inStrain profiles population microdiversity from metagenomic data and sensitively detects shared microbial strains thumbnail

inStrain profiles population microdiversity from metagenomic data and sensitively detects shared microbial strains

Abstract

Coexisting microbial cells of the same species often exhibit genetic variation that can affect phenotypes ranging from nutrient preference to pathogenicity. Here we present inStrain, a program that uses metagenomic paired reads to profile intra-population genetic diversity (microdiversity) across whole genomes and compares microbial populations in a microdiversity-aware manner, greatly increasing the accuracy of genomic comparisons when benchmarked against existing methods. We use inStrain to profile >1,000 fecal metagenomes from newborn premature infants and find that siblings share significantly more strains than unrelated infants, although identical twins share no more strains than fraternal siblings. Infants born by cesarean section harbor Klebsiella with significantly higher nucleotide diversity than infants delivered vaginally, potentially reflecting acquisition from hospital rather than maternal microbiomes. Genomic loci that show diversity in individual infants include variants found between other infants, possibly reflecting inoculation from diverse hospital-associated sources. inStrain can be applied to any metagenomic dataset for microdiversity analysis and rigorous strain comparison.

Data availability

The data supporting the findings of this study are available within the paper and its supplementary information files. Reads from infant samples are available under BioProject PRJNA294605 (SRA studies SRP052967, SRP114966 and SRP012558; and SRA accessions SRR5405607 to SRR5406014), reads from Zymo samples are available under BioProject PRJNA648136 and de novo assembled genomes are available at https://doi.org/10.6084/m9.figshare.c.4740080.v1.

Code availability

inStrain is available as an open-source Python program on GitHub (https://github.com/MrOlm/inStrain) and documentation is online at https://instrain.readthedocs.io/en/latest/.

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Acknowledgements

This research was supported by the National Institutes of Health (NIH) under award no. RAI092531A to J.F.B. and M.J.M., the Alfred P. Sloan Foundation under grant no. APSF-2012-10-05 to J.F.B., a National Science Foundation Graduate Research Fellowship to M.R.O. under grant no. DGE 1106400 and Chan Zuckerberg Biohub. The study was approved by the University of Pittsburgh Institutional Review Board (protocol no. PRO10090089).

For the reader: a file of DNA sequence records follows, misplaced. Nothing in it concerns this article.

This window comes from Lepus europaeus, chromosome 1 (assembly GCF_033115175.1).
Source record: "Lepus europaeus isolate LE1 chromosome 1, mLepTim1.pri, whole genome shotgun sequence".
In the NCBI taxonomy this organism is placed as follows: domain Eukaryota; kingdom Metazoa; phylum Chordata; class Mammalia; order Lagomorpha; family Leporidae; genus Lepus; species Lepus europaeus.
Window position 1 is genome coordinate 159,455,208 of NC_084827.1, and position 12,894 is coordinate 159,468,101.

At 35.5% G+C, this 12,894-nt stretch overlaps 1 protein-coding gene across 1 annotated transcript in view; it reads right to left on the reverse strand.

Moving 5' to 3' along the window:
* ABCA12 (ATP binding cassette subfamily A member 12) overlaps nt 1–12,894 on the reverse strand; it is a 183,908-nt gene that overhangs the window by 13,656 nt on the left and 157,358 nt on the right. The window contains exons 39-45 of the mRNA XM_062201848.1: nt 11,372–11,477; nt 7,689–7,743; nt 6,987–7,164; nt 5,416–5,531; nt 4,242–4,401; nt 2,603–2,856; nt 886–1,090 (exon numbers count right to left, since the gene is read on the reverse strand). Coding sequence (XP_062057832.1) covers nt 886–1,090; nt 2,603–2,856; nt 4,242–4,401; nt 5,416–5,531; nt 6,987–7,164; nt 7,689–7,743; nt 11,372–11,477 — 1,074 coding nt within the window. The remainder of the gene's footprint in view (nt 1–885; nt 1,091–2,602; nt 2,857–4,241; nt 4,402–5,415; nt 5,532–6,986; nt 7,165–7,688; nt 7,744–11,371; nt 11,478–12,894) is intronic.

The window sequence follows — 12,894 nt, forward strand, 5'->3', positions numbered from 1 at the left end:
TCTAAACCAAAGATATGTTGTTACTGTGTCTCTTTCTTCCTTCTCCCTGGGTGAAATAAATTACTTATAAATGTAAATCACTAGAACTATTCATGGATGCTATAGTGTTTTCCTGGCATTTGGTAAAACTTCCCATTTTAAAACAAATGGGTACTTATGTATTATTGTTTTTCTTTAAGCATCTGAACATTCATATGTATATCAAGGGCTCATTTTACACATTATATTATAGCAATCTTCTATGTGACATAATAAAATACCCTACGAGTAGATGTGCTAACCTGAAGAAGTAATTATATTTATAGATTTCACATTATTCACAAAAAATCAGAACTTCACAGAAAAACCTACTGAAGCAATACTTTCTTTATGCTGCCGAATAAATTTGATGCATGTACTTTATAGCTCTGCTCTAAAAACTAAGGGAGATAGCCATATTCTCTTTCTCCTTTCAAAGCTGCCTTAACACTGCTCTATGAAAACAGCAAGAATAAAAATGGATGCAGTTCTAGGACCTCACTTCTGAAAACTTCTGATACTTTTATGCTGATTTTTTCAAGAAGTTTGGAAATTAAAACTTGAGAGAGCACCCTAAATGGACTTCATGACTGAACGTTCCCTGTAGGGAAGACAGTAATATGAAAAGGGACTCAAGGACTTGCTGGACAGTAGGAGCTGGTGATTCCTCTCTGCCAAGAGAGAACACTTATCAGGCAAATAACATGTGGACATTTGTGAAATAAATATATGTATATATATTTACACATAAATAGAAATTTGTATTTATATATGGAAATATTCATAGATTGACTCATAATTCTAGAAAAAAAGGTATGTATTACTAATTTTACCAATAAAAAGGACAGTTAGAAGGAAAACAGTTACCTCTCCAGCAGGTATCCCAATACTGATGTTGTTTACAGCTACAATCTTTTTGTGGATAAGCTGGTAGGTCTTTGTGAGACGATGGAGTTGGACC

Author information

Author notes

  1. Matthew R. Olm

    Present address: Department of Microbiology and Immunology, Stanford University School of Medicine, Stanford, CA, USA

Affiliations

  1. Department of Earth and Planetary Science, University of California, Berkeley, CA, USA

    Matthew R. Olm & Jillian F. Banfield

  2. Department of Plant and Microbial Biology, University of California, Berkeley, CA, USA

    Matthew R. Olm & Alexander Crits-Christoph

  3. Office of Information Management and Analysis, California State Water Resources Control Board, Sacramento, CA, USA

    Keith Bouma-Gregson

  4. Department of Surgery, University of Pittsburgh School of Medicine, Pittsburgh, PA, USA

    Brian A. Firek & Michael J. Morowitz

  5. Department of Environmental Science, Policy, and Management, University of California, Berkeley, CA, USA

    Jillian F. Banfield

  6. Earth Sciences Division, Lawrence Berkeley National Laboratory, Berkeley, CA, USA

    Jillian F. Banfield

  7. Chan Zuckerberg Biohub, San Francisco, CA, USA

    Jillian F. Banfield

Contributions

M.R.O., M.J.M. and J.F.B. designed the study. M.R.O. performed metagenomic analyses. M.R.O., A.C.-C. and K.B.-G. contributed to software development and population genomic analyses. B.A.F. performed all DNA extractions. M.R.O. and J.F.B. wrote the manuscript and all authors contributed to manuscript revisions.

Corresponding author

Correspondence to
Jillian F. Banfield.

Ethics declarations

Competing interests

J.F.B. is a founder of Metagenomi.

Additional information

Publisher’s note Springer Nature remains neutral with regard to jurisdictional claims in published maps and institutional affiliations.

Supplementary information

Supplementary Table 1.

Information related to inStrain benchmarking.

Supplementary Table 2.

Ability of inStrain, MIDAS and MetaPhlAn2 to detect genomes present in the Zymo samples using public reference genomes.

Supplementary Table 3.

Raw data related to comparison of SNV detection by metagenomic inStrain analysis compared with isolate sequencing.

Supplementary Table 4.

Strain-level comparisons within infant samples, between infant coReads and strain identities.

Supplementary Table 5.

Abundance of subspecies in all infants, individual samples and controls, and information about subspecies genomes and representatives.

Supplementary Table 6.

Detailed SNS and SNV information for Enterococcus faecalis bacteriophage subspecies 482_10.ph.

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Olm, M.R., Crits-Christoph, A., Bouma-Gregson, K. et al. inStrain profiles population microdiversity from metagenomic data and sensitively detects shared microbial strains.
Nat Biotechnol (2021). https://doi.org/10.1038/s41587-020-00797-0

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